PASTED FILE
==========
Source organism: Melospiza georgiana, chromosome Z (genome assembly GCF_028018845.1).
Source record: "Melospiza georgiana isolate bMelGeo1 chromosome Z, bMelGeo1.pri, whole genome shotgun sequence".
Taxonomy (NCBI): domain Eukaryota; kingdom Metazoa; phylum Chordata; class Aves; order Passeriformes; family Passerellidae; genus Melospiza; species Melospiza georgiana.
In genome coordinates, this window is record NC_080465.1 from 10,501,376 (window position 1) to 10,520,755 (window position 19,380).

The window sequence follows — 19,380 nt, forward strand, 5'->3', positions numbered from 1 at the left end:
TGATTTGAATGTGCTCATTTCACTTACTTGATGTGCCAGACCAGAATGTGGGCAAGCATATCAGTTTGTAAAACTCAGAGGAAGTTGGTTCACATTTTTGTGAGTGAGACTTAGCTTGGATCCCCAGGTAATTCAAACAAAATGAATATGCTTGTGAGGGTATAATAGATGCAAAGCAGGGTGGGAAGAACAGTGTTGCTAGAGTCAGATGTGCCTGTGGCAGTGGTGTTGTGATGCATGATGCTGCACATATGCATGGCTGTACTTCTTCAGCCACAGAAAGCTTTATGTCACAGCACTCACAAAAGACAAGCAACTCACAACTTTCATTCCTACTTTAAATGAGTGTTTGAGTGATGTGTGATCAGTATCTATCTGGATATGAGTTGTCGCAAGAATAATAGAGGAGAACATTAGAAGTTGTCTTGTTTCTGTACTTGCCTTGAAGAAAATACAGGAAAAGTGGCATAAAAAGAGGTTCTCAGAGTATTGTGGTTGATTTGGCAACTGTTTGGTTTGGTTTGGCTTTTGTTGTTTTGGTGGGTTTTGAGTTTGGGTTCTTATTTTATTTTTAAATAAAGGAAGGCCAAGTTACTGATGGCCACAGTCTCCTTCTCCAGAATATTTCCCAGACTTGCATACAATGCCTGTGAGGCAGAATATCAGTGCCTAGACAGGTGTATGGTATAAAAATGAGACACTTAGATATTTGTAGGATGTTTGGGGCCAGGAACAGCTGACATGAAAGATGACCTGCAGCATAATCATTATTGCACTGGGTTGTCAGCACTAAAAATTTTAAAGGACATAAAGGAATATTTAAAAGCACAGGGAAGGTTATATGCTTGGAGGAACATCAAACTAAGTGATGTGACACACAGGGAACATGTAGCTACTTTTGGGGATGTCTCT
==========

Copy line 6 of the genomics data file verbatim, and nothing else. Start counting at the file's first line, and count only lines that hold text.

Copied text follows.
TGATTTGAATGTGCTCATTTCACTTACTTGATGTGCCAGACCAGAATGTGGGCAAGCATATCAGTTTGTAAAACTCAGAGGAAGTTGGTTCACATTTTTGTGAGTGAGACTTAGCTTGGATCCCCAGGTAATTCAAACAAAATGAATATGCTTGTGAGGGTATAATAGATGCAAAGCAGGGTGGGAAGAACAGTGTTGCTAGAGTCAGATGTGCCTGTGGCAGTGGTGTTGTGATGCATGATGCTGCACATATGCATGGCTGTACTTCTTCAGCCACAGAAAGCTTTATGTCACAGCACTCACAAAAGACAAGCAACTCACAACTTTCATTCCTACTTTAAATGAGTGTTTGAGTGATGTGTGATCAGTATCTATCTGGATATGAGTTGTCGCAAGAATAATAGAGGAGAACATTAGAAGTTGTCTTGTTTCTGTACTTGCCTTGAAGAAAATACAGGAAAAGTGGCATAAAAAGAGGTTCTCAGAGTATTGTGGTTGATTTGGCAACTGTTTGGTTTGGTTTGGCTTTTGTTGTTTTGGTGGGTTTTGAGTTTGGGTTCTTATTTTATTTTTAAATAAAGGAAGGCCAAGTTACTGATGGCCACAGTCTCCTTCTCCAGAATATTTCCCAGACTTGCATACAATGCCTGTGAGGCAGAATATCAGTGCCTAGACAGGTGTATGGTATAAAAATGAGACACTTAGATATTTGTAGGATGTTTGGGGCCAGGAACAGCTGACATGAAAGATGACCTGCAGCATAATCATTATTGCACTGGGTTGTCAGCACTAAAAATTTTAAAGGACATAAAGGAATATTTAAAAGCACAGGGAAGGTTATATGCTTGGAGGAACATCAAACTAAGTGATGTGACACACAGGGAACATGTAGCTACTTTTGGGGATGTCTCT